Tuia 250 ki Whangārei Terenga Paraoa – Tuia te muka tangata
FRIDAY, NOVEMBER 1, 2019
As the Tuia 250 journeys north into Te Tai Tokerau we reflect on its symbolic significance and arrival into the shores of Whangārei Terenga Paraoa (the Whangārei Harbour), say co-chairs of the Tuia 250 National Coordinating Committee, Dame Jenny Shipley and Hoturoa Barclay-Kerr.
“Historically Whangārei was a waypoint and assembly place for Māori and tribal Chiefs as they voyaged north and south. Whangārei was a thriving Māori settlement well before the arrival of James Cook and early English settlers,” says Dame Jenny.
Hoturoa Barclay-Kerr says that in many ways the flotilla arrival into Whangārei Terenga Paraoa and being greeted by a gathering of waka ama and other vessels is a small recreation of the scenes along the shores of the harbour where Māori gathered in significant numbers to organise their voyaging journeys. It will be quite a spiritual experience.
“For me particularly significant in Te Taitokerau is home of the late, great Māori waka builder, navigator and sailor Sir Hekenukumai Busby. It will be a poignant experience to witness the waka Ngahiraka Mai Tawhiti, which Sir Hector built in honour of his wife, make its way into the harbour.
“I remember 22 years ago we were in the North with Hekenukumai and his first voyaging waka Te Aurere. It is important and heartening to see three voyaging waka come back here to celebrate his life and achievements.”
Master carver and kaumatua Te Warihi Hetaraka says there are many stories that bind us. Tuia 250 is not a light kaupapa but it is an opportunity to challenge ourselves and explore what does dual heritage and shared future look like? We have an opportunity to leave a legacy for future generations, tuia te muka tangata - weaving people together for a shared future.
“Whangārei is a place where many stories of our links to our dual heritage are represented in different artforms, Te Matau a Pohe (The fishhook of Pohe), Huarahi o Te Whai (Pathway of Opportunity), the Sculpture Trail and Hīhīaua Cultural Centre to name a few. All these creations in their own unique way speak to who we are.”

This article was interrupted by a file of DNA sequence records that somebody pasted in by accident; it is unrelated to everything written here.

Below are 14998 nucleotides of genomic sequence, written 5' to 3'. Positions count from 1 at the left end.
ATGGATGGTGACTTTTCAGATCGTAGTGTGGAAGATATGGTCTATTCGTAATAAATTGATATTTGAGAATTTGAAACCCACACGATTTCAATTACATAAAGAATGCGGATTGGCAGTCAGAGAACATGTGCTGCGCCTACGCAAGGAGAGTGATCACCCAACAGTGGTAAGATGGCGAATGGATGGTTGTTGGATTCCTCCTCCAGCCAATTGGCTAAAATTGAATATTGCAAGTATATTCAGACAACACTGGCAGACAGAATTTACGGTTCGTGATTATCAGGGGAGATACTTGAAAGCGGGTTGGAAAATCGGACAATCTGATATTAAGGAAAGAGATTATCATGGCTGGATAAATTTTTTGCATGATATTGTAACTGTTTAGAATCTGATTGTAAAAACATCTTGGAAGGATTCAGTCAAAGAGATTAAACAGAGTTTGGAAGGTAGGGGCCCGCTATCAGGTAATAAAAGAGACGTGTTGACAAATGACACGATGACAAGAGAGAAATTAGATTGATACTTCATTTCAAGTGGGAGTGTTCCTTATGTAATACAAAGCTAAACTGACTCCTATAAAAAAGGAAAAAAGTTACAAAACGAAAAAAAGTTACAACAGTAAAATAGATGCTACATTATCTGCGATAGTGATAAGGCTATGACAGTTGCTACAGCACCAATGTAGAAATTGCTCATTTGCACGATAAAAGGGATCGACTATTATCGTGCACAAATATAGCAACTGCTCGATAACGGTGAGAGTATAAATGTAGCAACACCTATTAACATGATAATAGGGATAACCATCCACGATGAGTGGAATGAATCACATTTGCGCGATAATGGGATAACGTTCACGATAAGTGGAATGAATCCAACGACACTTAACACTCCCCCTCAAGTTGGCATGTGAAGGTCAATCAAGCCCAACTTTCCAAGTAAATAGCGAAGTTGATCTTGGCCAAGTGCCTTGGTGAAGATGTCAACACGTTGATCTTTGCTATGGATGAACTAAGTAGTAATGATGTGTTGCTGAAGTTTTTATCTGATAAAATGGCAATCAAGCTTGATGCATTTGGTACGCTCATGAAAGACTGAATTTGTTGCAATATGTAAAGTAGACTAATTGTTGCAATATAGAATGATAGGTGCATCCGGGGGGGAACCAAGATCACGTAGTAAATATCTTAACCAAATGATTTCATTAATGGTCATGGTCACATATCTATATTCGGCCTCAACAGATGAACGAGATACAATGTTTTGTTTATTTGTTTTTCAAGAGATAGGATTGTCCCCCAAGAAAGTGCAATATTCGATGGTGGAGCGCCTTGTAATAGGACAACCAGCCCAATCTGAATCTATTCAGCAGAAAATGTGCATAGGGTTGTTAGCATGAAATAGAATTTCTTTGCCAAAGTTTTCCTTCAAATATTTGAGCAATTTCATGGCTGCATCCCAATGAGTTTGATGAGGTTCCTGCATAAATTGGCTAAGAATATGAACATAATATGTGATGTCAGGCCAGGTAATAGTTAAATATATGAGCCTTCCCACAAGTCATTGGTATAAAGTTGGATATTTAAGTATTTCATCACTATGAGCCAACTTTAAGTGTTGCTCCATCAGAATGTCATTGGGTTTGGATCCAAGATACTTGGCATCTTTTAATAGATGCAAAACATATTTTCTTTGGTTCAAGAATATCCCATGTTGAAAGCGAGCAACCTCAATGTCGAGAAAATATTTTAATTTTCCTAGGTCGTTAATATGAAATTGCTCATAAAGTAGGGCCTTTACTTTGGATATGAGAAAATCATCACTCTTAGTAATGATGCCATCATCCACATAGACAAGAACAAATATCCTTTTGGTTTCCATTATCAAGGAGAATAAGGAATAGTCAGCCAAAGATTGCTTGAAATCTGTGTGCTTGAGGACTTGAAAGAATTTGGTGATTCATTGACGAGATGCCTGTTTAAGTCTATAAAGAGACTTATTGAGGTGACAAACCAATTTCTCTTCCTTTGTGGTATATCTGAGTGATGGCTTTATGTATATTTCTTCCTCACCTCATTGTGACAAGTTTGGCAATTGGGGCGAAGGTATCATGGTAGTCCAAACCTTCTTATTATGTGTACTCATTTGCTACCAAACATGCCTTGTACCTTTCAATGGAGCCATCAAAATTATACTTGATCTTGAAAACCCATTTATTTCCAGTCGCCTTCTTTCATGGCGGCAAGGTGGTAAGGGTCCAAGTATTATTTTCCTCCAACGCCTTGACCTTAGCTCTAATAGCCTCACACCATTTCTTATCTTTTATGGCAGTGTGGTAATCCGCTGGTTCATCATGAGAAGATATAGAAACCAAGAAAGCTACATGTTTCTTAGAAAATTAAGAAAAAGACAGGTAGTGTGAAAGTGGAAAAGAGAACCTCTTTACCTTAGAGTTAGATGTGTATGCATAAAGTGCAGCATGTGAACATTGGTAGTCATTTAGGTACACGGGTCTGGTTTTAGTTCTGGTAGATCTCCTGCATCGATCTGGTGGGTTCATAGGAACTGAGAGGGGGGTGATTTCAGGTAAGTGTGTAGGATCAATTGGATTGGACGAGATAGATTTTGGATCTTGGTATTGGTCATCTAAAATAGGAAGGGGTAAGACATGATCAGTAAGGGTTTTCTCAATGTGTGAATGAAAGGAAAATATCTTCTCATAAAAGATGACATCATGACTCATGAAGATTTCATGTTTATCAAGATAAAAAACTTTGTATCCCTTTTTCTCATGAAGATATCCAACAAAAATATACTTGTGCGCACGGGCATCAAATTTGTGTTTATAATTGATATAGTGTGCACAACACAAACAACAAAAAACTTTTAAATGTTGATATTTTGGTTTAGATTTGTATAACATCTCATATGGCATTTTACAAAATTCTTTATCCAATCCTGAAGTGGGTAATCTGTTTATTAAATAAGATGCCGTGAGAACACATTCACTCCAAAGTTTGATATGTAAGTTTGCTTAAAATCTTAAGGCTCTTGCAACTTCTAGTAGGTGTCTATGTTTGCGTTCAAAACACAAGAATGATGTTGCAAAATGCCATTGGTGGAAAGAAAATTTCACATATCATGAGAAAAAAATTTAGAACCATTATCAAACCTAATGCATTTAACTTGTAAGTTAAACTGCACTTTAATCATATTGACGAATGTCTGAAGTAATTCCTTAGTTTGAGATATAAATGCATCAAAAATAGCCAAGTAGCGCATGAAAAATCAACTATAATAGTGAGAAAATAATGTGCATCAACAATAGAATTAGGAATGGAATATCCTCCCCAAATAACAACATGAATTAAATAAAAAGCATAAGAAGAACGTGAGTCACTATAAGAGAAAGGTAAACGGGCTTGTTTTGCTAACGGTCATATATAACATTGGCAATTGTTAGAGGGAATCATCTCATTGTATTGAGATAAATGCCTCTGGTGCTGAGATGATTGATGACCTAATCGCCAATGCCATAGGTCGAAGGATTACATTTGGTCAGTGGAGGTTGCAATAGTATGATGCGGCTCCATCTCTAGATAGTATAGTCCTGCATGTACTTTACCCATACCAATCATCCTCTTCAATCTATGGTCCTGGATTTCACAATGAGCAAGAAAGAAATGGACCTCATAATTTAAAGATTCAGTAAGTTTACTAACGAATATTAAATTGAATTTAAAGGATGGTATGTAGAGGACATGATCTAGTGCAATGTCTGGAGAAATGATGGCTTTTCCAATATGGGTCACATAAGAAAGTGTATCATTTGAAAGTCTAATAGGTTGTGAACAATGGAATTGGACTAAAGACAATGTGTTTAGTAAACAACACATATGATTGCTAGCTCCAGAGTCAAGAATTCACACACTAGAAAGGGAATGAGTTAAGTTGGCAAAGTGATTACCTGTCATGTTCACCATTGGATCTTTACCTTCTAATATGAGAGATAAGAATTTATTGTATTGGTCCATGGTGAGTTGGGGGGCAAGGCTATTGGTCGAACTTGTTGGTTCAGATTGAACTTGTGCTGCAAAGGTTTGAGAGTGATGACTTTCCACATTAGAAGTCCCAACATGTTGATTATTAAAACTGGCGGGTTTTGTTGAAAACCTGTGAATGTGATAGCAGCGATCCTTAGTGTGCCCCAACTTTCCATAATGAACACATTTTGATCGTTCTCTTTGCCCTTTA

Dame Jenny says she is excited by the arrival of the flotilla to Whangārei and the opportunity for all visitors to experience the storytelling that is expressed through arts and crafts, and celebrates the place, the people and the history of Whangārei.
“I’m looking forward to visiting the Hīhīaua Cultural Centre and the Rātā International Waka Symposium that has been occurring over the last few weeks in honour of the late Sir Hector Busby. Sir Hector did so much to revive the knowledge and skills of traditional waka building and celestial navigation and passed these on to the next generations of leaders like Hoturoa Barclay-Kerr, Jack Thatcher and Heemi Eruera. I’m excited to see the amazing demonstration of waka carving and building practices of the Pacific,” she says.
James Eruera, Tumu Tarai Waka and Co-¬chair Te Au Mārie, says the Rātā symposium includes practitioners from Hawaii, Tahiti and Aotearoa demonstrating their work as they transform trees to functional waka. Rātā will bring greater visibility to the traditional and contemporary matauranga of this art form.
“Tuia 250 has provided a great platform for us as practitioners to raise the profile of this art form and the importance of the connections that make us who we are,” says Eruera.
Jenny says Tuia 250 is about creating a space for people to
tell their stories, and for us all to think about how we
build on past experiences, good or bad, to move forwards
towards a better future. “I’m pleased Whāngarei is
using this platform to share their stories.”